Mariachi El Bronx – III – Album Review

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Mariachi El Bronx - III - Album Review

There is something strange in Mariachi El Bronx (III). This album, the most recent installment from LA’s (usually hardcore punk) The Bronx mariachi side project, is purely West-Coast, and loyally Latin (think swift-toned marimbas in sweaty stoner beat). But it is also an album for a ghostly Wuthering Heights-era runaway bride (either Brontë or Bush- your choice, they recorded most of this music in the foggy hills of Charlottesville, VA). With the adage “Something old, something new, something borrowed, something blue…”, littering the escape route behind her, this album certainly succeeds with a soundtrack-like appeal: it is story to be listened to as a whole rather than parts.

Lyrically, this album wavers between staccato latin verse pattern and the lengthy dreamscape of its story-line. The opening track “New Beat” boasts pithy rhyme within a traditional sound-map, while the song “Eternal” attempts an ocean of depth by whispering distantly about “scientists” or “morphine”. While ultimately a cohesive attempt, this breadth of lyric is still somehow too safe, with all that careful synthesizer sort of mimicking emissions from a plastic bubble-pipe to shuttle each line into skillful, yet sometimes predictable finger picks.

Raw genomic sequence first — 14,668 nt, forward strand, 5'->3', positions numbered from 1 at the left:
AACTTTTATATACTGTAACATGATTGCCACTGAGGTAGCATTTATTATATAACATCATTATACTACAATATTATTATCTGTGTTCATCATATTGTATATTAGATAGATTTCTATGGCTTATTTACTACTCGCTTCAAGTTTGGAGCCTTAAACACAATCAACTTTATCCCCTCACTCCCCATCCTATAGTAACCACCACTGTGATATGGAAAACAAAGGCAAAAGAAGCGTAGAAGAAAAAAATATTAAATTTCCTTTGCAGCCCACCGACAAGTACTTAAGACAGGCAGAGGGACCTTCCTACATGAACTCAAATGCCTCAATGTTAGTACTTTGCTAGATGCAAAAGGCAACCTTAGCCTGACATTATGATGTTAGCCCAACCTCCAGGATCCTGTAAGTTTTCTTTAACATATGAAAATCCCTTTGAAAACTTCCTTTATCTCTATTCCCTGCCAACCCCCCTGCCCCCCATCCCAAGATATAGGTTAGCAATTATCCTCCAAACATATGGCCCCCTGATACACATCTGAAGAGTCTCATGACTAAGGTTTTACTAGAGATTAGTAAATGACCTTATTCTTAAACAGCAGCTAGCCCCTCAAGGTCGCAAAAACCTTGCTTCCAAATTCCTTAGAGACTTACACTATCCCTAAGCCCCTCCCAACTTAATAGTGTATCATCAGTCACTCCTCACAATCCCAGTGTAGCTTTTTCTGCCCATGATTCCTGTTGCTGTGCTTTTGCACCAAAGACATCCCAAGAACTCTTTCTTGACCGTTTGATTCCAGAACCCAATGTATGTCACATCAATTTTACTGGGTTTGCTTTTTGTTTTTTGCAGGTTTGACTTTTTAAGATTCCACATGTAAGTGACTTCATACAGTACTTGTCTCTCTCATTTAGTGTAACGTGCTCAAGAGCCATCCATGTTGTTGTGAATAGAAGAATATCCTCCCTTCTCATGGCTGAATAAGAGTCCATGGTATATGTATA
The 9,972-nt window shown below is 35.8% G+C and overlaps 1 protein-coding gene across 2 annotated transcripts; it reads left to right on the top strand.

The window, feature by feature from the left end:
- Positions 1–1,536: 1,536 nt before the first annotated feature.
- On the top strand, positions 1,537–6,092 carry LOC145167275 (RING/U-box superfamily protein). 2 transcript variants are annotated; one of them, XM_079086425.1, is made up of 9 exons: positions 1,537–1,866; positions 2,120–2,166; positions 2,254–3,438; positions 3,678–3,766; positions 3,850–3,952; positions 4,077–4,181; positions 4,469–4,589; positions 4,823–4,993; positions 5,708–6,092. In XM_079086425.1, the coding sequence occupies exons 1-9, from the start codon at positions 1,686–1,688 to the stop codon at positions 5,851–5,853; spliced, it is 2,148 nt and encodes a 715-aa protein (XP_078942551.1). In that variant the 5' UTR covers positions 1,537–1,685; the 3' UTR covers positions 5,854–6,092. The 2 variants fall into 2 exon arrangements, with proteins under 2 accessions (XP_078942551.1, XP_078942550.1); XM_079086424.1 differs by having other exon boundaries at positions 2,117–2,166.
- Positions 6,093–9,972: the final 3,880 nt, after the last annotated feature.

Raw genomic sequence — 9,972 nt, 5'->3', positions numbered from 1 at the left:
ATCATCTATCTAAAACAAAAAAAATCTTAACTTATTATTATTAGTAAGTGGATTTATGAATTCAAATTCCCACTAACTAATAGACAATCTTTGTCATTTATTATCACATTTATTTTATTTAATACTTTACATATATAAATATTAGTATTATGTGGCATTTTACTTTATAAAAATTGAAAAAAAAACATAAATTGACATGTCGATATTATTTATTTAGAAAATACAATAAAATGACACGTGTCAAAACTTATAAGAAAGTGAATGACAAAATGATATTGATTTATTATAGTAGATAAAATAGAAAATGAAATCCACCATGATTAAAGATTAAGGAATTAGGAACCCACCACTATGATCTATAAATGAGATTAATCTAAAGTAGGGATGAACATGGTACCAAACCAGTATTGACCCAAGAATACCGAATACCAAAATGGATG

Although sometimes lyrically flat, the modernity of their Mariachi interpretation is especially alive in the third track “Sticks and Stones” which opens in a low, gritty, synthetic growl familiar to fans of the Yeah Yeah Yeahs, or The Felice Brothers’ 2011 album “Celebration Florida”, and continues into simple, acute choruses accompanied by the ascension of perfect horns. Its these moments we’ve all been waiting for, a swift and well-understood union of usually separate sounds which make for interesting music.

As the third installment of punk group The Bronx’s side project El Mariachi, I am still impressed with this group’s ability to shed the upbeat corniness familiar to Mariachi while maintaining an admirable amount traditional instrumental power (primarily thanks to guests such as harpist Willie Acuña, and a tight-as-fuck horn section). This album’s release is followed by an early December tour (opening for those maniacs, Golgo Bordello) through the U.K and Ireland, and despite this album’s occasionally too-cautious approach, it is undeniable that every one of these musicians knows how to play, and for that alone this album deserves top volume, your time, and both ears.